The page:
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January 17, 2013

What Makes a MOOC Massive?
Stephen Downes, Half an Hour, January 17, 2013

I've been asked this a few times recently, so I thought I should expend a few paragraphs describing the difference between online courses that are and are not 'massive'. I argue, first, that it's not the raw count of participants that's important, but how the course is structured. It's not simply a big course. Then given that caveat I go on to explain that a course needs 150 active participants to be thought of as 'massive' - this because 150 people - Dunbar's Number - is more than any one person can attend to, and hence is a course that will resist groupish properties (such as an emphasis on sameness rather than diversity).

[Link] [Comment][Tags: Traditional and Online Courses, Wikipedia]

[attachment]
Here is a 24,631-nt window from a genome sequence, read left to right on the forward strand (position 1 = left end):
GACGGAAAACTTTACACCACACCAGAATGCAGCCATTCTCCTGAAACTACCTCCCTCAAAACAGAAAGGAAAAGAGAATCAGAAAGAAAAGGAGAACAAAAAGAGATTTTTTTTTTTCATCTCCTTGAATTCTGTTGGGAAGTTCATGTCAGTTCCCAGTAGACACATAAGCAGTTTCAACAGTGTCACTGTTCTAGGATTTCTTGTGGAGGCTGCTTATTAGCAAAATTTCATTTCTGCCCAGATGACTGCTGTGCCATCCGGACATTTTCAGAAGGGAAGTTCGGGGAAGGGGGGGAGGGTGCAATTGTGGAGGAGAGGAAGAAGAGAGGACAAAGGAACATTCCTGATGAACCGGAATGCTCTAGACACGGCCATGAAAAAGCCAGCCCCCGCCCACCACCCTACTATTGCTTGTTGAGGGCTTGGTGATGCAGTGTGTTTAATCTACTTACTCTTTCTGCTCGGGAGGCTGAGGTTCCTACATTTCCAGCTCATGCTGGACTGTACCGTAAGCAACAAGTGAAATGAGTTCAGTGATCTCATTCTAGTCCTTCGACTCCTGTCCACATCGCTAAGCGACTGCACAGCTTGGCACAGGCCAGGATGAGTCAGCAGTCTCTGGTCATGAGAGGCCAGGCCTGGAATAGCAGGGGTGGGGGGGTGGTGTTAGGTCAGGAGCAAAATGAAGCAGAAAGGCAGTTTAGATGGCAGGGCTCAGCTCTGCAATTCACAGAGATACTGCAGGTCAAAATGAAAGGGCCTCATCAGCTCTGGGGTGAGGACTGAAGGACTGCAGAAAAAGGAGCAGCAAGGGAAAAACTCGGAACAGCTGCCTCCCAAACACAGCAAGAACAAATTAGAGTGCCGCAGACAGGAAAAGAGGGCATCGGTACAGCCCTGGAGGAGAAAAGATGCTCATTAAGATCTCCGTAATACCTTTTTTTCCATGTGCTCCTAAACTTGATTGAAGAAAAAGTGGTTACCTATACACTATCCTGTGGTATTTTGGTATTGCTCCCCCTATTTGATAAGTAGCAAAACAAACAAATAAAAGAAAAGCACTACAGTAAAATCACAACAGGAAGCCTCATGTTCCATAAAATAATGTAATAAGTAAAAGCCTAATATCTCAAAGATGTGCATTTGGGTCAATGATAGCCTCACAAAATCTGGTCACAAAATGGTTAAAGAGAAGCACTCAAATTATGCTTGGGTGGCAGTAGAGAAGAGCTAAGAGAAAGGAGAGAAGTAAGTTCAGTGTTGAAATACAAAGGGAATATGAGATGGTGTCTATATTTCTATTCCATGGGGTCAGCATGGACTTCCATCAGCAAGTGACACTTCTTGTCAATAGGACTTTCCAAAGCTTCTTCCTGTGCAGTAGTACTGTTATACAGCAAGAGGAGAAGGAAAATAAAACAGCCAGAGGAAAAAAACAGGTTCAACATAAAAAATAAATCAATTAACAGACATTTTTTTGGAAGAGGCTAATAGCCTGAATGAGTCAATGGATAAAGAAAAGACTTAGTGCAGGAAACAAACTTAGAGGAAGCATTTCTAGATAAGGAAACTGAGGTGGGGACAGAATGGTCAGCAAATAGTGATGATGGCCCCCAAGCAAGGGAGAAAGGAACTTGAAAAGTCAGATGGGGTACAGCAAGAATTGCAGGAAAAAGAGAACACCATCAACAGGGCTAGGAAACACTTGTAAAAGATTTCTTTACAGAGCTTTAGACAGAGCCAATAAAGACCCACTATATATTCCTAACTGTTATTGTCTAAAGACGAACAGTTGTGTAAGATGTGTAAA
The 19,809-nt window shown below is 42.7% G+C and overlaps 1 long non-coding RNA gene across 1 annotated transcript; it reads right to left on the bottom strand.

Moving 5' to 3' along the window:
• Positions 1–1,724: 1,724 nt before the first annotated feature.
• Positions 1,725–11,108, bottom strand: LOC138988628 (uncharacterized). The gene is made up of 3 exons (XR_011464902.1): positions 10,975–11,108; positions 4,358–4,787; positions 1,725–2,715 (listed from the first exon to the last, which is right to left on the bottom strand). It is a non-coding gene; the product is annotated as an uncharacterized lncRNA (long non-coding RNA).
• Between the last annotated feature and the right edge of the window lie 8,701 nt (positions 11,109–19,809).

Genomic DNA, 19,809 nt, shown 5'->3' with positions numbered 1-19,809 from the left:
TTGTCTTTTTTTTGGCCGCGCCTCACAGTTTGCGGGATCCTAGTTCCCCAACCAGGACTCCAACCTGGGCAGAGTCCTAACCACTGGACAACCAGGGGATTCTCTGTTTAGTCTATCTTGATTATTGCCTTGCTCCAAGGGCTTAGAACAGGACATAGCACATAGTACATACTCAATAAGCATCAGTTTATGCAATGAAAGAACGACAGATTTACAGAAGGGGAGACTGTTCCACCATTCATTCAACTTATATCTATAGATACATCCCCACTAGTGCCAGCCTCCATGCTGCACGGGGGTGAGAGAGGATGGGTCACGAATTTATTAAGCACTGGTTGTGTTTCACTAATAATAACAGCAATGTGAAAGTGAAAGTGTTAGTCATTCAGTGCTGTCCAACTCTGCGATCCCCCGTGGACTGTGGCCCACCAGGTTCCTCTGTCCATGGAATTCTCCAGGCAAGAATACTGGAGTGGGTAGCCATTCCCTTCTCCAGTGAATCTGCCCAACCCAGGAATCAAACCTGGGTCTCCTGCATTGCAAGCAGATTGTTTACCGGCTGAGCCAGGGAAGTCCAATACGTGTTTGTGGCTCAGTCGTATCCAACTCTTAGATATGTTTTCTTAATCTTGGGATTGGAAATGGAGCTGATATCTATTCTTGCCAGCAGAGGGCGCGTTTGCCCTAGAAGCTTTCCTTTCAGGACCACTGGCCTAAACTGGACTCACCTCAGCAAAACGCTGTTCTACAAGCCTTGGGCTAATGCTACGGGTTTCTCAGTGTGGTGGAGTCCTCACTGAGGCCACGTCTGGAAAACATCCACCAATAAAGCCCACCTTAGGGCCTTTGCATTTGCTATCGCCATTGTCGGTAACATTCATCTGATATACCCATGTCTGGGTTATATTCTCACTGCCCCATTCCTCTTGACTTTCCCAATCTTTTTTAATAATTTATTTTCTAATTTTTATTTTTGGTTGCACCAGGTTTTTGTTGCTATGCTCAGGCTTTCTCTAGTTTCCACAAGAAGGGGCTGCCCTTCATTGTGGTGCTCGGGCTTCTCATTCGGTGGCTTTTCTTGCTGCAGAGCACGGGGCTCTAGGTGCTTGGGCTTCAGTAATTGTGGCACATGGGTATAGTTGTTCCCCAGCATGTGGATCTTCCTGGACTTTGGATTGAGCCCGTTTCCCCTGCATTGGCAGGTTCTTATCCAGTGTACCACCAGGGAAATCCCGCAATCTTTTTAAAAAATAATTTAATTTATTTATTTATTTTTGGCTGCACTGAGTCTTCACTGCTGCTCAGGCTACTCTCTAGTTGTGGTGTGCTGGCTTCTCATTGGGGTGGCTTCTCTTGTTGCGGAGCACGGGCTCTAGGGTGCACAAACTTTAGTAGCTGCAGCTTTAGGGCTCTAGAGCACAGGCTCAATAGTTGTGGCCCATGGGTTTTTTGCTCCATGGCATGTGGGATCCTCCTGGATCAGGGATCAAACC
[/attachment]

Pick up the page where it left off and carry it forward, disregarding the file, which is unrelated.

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MOOCs: ‘dropout’ a category mistake, look at ‘uptake’?
Donald Clark, Donald Clark Plan B, January 17, 2013

Donald Clark is on point in this reframing of the 'dropout argument' against MOOCs: "We need to look at uptake, not dropout. It’s astonishing that MOOCs exist at all, never mind the millions, and shortly many millions, who have given them a go. Dropout is a highly pejorative term that comes from ‘schooling’. The ‘high school dropout’. He’s ‘dropped out of ‘University’. It's this pathological view of education that has got us into this mess in the first place. MOOCs are NOT school, they eschew the lecture hall and are more about learning than teaching. MOOCs, like BOOKs, need to be seen as widely available opportunities, not compulsory attendance schooling. They need to be encouraged, not disparaged." And not just that - the cost of dropping an open online course is effectively zero, as compared to a cost of thousands when dropping a university course. Via Seb Schmoller.

[Link] [Comment][Tags: Schools, Traditional and Online Courses, Online Learning, Ontologies]

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Rent Vs. Own in the Internet Space
James Lambert, .eduGuru, January 17, 2013